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Review:  The real-life drug thriller ‘The Preppie Connection’ never fully clicks

Thomas Mann in the 1980s-set “The Preppie Connection.”
Thomas Mann in the 1980s-set “The Preppie Connection.”
(IFC Films Release)

“Me and Earl and the Dying Girl” star Thomas Mann stays in high school for “The Preppie Connection,” a ripped-from-yesterday’s-headlines drug thriller with a coming-of-age twist. Writer-director Joseph Castelo aims for a tone midway between “Goodfellas” and “Less Than Zero,” but while the film is well-acted and appealingly slick, the end result lacks novelty.

Mann plays Toby, a working-class Connecticut kid who gets a scholarship to a prestigious prep school, where his wealthy classmates treat him like dirt. Then Toby befriends a Colombian exchange student and takes advantage of a trip to his new pal’s homeland to buy cocaine. When he gets back home, he’s unsurprisingly more popular.

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Set in the 1980s — and based on a true story— “The Preppie Connection” relies on a pulsing synthesizer score to evoke nostalgia for old teensploitation flicks. An incessant Mann voice-over details the intricacies of Toby’s growing narcotics-dealing business.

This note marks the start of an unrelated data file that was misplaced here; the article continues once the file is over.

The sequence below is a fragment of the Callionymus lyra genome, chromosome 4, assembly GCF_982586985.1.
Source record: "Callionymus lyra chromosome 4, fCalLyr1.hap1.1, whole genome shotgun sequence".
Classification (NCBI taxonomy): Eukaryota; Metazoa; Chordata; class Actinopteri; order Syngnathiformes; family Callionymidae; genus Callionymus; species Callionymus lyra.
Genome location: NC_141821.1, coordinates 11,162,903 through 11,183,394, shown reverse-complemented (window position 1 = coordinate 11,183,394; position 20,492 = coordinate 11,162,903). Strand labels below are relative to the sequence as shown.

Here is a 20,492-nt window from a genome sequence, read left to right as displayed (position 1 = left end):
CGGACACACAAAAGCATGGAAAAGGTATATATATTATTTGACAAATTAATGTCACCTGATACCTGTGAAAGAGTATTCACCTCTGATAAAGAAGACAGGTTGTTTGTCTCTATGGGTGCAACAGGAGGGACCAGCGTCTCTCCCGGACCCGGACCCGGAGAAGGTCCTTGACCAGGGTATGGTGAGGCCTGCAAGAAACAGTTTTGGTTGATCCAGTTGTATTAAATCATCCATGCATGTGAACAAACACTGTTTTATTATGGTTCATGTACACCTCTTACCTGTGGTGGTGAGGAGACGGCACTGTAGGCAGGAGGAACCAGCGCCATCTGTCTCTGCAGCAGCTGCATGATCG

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But when the hero insists that his misadventures weren’t “like in the movies,” he’s fooling himself. Nearly everything about “The Preppie Connection” — from the high-school class war to the flat, explanatory narration — has been cribbed from other, better films.

Closing credits footage of the real “Toby” suggests that a documentary about this subject might have had more kick than this fictionalized version, which has been cut with a lot of filler.

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“The Preppie Connection”

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No rating.

Running time: 1 hour, 37 minutes.

Playing: Laemmle Monica Film Center, Santa Monica.


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